BEIJING: China will raise defense spending “around 7 percent” this year as it guards against “outside meddling” in its disputed regional territorial claims, a top official said Saturday, in an apparent reference to Washington.
Just days after US President Donald Trump outlined plans to raise American military spending by around 10 percent, a spokeswoman for China’s parliament told reporters that future Chinese expenditures will depend on US actions in the region.
“We call for a peaceful settlement through dialogue and consultation (of the territorial disputes). At the same time we need the ability to safeguard our sovereignty and interests and rights,” spokeswoman Fu Ying said at a press conference ahead of the rubber-stamp parliament session.
“In particular, we need to guard against outside meddling in the disputes.”
The annual press briefing comes a day ahead of Sunday’s opening of the National People’s Congress (NPC).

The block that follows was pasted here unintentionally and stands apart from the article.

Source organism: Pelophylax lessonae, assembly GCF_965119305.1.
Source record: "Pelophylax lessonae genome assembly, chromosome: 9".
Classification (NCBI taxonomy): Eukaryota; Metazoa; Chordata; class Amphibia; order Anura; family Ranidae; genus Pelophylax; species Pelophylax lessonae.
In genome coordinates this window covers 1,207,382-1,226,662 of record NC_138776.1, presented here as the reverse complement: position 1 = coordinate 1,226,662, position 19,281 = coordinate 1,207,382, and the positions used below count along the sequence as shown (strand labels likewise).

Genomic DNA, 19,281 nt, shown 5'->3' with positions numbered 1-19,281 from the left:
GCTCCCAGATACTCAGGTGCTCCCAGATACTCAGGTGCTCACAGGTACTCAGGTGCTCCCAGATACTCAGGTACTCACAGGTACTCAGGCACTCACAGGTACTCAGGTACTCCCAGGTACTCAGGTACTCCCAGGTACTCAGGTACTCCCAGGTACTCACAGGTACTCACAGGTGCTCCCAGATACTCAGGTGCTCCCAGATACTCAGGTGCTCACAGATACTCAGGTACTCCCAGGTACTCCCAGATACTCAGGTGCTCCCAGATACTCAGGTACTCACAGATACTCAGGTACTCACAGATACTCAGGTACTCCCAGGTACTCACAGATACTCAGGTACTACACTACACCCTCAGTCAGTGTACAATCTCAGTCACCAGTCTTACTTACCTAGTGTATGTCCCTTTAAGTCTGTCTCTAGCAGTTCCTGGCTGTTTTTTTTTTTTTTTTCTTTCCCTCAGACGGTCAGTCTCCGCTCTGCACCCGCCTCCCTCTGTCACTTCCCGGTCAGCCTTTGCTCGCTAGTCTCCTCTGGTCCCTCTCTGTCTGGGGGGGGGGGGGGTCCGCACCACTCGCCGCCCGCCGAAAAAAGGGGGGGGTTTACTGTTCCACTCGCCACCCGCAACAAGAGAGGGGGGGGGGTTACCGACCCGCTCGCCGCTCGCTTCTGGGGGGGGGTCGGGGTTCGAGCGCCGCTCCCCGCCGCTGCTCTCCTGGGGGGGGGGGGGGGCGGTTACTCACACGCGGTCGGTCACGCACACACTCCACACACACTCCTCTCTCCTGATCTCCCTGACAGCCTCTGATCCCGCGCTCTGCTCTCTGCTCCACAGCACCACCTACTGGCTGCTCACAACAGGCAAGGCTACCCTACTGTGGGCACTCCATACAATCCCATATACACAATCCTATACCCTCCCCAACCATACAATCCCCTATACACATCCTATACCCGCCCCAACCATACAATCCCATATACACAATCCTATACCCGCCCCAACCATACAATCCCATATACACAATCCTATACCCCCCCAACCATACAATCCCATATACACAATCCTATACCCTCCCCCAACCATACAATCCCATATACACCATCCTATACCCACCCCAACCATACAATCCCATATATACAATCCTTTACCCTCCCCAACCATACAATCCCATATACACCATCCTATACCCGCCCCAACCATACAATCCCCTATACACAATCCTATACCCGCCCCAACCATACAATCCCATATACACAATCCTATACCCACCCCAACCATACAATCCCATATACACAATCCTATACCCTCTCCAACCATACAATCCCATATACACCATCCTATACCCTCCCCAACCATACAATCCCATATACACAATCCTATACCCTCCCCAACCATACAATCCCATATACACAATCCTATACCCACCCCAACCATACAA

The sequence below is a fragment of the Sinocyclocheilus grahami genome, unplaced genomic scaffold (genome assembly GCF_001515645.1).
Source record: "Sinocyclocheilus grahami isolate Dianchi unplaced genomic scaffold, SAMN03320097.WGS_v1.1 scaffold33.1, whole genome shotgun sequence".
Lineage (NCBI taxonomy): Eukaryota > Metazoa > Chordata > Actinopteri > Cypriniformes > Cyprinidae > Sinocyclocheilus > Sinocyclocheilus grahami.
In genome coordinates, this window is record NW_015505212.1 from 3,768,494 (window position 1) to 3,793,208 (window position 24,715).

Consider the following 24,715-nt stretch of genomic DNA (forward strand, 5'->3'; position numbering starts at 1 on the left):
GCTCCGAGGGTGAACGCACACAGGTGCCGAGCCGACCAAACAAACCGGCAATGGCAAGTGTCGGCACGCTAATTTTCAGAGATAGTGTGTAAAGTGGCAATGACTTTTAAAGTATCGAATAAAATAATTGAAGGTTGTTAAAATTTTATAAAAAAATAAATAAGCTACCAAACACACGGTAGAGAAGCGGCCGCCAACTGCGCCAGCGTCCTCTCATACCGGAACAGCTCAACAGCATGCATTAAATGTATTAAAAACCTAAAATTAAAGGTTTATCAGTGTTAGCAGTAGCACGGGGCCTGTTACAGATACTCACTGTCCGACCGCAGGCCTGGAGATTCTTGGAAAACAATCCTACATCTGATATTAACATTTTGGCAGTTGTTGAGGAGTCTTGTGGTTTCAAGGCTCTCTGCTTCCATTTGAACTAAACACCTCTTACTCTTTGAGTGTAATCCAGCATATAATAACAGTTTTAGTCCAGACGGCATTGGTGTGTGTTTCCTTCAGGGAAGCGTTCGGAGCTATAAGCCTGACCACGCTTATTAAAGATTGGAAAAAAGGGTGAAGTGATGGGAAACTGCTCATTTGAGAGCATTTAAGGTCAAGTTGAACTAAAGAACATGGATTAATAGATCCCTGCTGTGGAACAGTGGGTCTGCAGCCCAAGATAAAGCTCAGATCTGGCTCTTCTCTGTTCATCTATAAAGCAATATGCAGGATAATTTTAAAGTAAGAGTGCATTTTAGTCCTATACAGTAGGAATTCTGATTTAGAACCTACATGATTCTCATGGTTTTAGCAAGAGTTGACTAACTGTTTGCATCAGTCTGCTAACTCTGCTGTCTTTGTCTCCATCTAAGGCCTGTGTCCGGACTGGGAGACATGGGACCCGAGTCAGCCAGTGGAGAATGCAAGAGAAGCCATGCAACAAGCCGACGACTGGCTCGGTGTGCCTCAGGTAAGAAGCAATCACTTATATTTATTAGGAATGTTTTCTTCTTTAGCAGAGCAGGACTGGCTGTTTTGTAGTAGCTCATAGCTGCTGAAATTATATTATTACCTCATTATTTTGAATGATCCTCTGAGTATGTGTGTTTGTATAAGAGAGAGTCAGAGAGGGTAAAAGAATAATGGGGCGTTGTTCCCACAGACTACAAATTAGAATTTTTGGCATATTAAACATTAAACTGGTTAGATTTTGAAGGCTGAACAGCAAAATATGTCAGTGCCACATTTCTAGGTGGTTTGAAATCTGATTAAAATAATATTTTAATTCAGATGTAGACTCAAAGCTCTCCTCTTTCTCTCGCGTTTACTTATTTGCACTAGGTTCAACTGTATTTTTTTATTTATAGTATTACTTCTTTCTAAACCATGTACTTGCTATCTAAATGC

Fu did not specify what “meddling” she was referring to, but Beijing’s increasingly assertive stance towards its claims in the South China Sea and East China Sea have stirred alarm in the region and prompted criticism from Washington.
The planned spending increase is in line with last year, when the government said 2016 outlays would increase by 6.5-7.0 percent.
The 2016 figure marked the first time in six years that spending growth did not rise into double figures.
China is engaged in a decades-long build up and modernization of its once-backward armed forces as it seeks military clout commensurate with its economic might.
But its military capabilities remain modest compared to the United States, Fu said, adding that concerns about the country’s military buildup are unwarranted.
But recent reports that Beijing may be militarizing artificial islands in the South China Sea have raised concerns in Washington, which has long argued China’s activities in the region threaten freedom of navigation through the strategically vital waterways, sending ships and aircraft to pass close to the growing islands.
Brunei, Malaysia, the Philippines, Vietnam and Taiwan have contested Beijing’s claims.
Recent satellite imagery indicates China is completing structures intended to house surface-to-air missiles (SAMs) on a series of such artificial landmasses, the Washington think-tank Asia Maritime Transparency Initiative said last week.